Dealing with a dog pooping in the house is not pleasant, even for those with a strong stomach!
And if you’ve had to give up walking around in barefeet for fear of what you might come down stairs to or discover on the carpet, you know exactly what I mean.
Now, if you’re dealing with a puppy – thats forgivable for a while, after all we put nappies on babies for a reason. Equally with an unwell or old dog pooping in the house, you can understand they may be getting a little incontinent.
It’s the regular parcels when you get up in the morning, or return home from work or shopping, that indicate a more enduring problem.
Methods to Stop Dog Pooping in house
There are a range of techniques that are generally used to stop a dog pooping in the house and I want to talk to you about two that are used regularly but rarely work and can even make things worse. You’ve probably heard of them yourselves.
The first is to make a big fuss and shout at your dog to show them you are displeased and that it is not acceptable behaviour. Now, shouting at you dog may initially make you feel better, but this approach can backfire and actually make your dog more likely to do it again for the attention they get! Some dogs would rather have your attention, even if you are angry, than no attention at all.
The other method is to rub their noses in it. Not pleasant and that approach to ‘teaching them a lesson’ is highly unlikely to work, especially if they did it a few hours earlier. A dog lives in the moment, so if you come home a few hours after the event and rub his nose in it, he’s not going to relate it to the fact that he shouldn’t have done it in the first place.
So Why Is Your Dog Pooping in the House?
Once you rule out age related or health reasons, we need to go back to a dogs nature to understand why it might be happening.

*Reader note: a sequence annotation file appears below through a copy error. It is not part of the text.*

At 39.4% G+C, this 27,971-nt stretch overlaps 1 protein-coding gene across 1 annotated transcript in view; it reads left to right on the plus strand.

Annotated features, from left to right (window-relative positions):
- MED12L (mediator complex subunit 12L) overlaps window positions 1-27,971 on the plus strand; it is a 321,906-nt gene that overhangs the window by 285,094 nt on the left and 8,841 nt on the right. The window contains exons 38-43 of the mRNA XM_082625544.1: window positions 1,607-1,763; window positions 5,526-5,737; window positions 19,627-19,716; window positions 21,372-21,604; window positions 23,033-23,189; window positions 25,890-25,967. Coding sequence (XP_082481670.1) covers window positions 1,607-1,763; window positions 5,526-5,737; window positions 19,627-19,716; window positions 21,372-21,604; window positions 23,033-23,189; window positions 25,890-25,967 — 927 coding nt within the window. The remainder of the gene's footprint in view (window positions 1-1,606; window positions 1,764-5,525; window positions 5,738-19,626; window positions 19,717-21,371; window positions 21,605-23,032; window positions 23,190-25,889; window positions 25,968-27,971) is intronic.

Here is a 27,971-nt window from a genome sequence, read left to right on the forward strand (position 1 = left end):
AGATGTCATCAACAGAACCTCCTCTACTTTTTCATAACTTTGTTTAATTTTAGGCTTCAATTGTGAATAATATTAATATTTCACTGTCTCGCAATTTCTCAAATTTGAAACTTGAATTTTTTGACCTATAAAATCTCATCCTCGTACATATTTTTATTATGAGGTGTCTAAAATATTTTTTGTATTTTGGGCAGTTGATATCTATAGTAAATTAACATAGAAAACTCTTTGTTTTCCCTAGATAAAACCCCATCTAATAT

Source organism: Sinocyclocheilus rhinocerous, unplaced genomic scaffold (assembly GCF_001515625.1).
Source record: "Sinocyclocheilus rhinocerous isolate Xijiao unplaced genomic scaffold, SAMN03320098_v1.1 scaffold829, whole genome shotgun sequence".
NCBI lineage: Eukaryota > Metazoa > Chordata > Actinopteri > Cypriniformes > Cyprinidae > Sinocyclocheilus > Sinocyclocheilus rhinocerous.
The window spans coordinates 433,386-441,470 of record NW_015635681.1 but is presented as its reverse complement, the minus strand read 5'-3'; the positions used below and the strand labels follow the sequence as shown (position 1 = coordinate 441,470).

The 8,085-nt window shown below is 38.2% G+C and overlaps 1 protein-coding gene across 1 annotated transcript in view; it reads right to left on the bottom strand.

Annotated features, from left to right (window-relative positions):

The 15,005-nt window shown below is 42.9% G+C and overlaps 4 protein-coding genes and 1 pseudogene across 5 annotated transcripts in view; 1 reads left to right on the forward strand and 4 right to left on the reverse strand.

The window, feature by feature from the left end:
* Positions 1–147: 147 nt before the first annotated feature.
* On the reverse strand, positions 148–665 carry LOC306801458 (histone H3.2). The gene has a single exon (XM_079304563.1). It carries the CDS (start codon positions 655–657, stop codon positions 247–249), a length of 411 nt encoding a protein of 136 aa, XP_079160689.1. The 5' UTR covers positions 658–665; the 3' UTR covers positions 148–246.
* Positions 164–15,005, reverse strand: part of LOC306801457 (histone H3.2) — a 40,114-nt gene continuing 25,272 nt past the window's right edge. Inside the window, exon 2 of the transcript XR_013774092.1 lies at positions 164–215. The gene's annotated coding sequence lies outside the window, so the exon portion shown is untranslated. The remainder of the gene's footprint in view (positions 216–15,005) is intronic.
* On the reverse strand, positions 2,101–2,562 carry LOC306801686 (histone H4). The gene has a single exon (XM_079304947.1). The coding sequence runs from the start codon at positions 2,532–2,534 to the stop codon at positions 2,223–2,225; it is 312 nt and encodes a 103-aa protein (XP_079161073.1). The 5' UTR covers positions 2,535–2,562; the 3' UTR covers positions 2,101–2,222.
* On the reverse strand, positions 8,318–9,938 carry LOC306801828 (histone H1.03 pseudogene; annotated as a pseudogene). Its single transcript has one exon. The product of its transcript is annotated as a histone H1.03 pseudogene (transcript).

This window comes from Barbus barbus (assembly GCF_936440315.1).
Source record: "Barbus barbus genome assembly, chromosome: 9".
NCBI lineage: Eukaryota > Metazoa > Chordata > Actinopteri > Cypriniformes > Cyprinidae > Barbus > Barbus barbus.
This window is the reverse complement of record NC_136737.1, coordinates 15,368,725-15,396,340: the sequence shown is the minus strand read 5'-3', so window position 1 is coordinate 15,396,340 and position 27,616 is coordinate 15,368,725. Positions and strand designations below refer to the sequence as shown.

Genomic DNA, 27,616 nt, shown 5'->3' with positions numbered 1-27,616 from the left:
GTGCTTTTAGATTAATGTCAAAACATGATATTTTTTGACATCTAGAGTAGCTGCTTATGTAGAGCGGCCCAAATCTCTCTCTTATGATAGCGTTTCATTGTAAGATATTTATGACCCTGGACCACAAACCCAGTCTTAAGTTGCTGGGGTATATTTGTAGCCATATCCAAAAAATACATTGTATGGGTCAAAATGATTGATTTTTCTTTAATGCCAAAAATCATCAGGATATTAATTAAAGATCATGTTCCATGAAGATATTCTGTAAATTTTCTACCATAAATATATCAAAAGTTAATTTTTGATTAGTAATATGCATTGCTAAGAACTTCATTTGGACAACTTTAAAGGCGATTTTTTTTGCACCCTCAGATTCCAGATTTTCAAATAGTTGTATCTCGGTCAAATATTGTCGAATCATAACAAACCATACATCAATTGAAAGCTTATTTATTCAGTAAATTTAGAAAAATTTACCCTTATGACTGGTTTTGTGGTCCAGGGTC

We all know that dogs will scent marking their territory (that’s what lamposts are used for!). In the wild the scent marking is predominantly done by the leaders of the pack with two functions in mind. The first is to warn potential intruders that they live here so keep away, and the second is to give their own pack members a beacon so they know where to find home. Remember, dogs use their sense of smell far more than we humans do.
You may find that the most common place that your dog poops is at a main door to the house, because that is where you leave from and the outside world comes in.
So a dog pooping in your house is a way of both throwing down the gauntlet to others and making sure that your “doggie GPS” knows where Home is. This is a brilliant system in Nature, but in our world it is not appreciated.
If you’ve been putting your dogs pooping in the house down to bad dog behaviour, you can start to see that there is more likely to be a reason behind it.
Dog Separation Anxiety or Misplaced Attention Seeking Behaviour
If they’re doing it for attention, they are going to be doing it when you’re around, and the best way to deal with it is to pay no attention to the dog when it happens. Don’t look at them directly, or speak to them. Instead put them out of the room where it has happened and clear up without making any fuss. If your dog gets no attention for this behaviour they will stop it (though it may take them a little while to get the message).
However, if the mess generally only happens while you’re out, or have left your dog alone in a room, this points towards a symptom of separation anxiety in dogs.
Separation anxiety comes about as a result of your dog deciding that they are leader of the pack and so responsible for you. The trouble comes when you go out and your dog can’t fulfil their duties of keeping you safe. They panic and the best they can do is scent mark the house in the hope you’ll be able to sniff your way back to the den.
Separation anxiety can be more difficult to deal with than attention seeking behaviour, but if you believe this is what is driving your dogs behaviour, it will also make sense that to stop it you need take on being leader of the pack. When it is no longer their job to keep you safe and try and help you find your way home they will relax and trust that as leader you can do it for yourself! Convince them that they can trust you and the separation anxiety will disappear and the pooping should simply stop.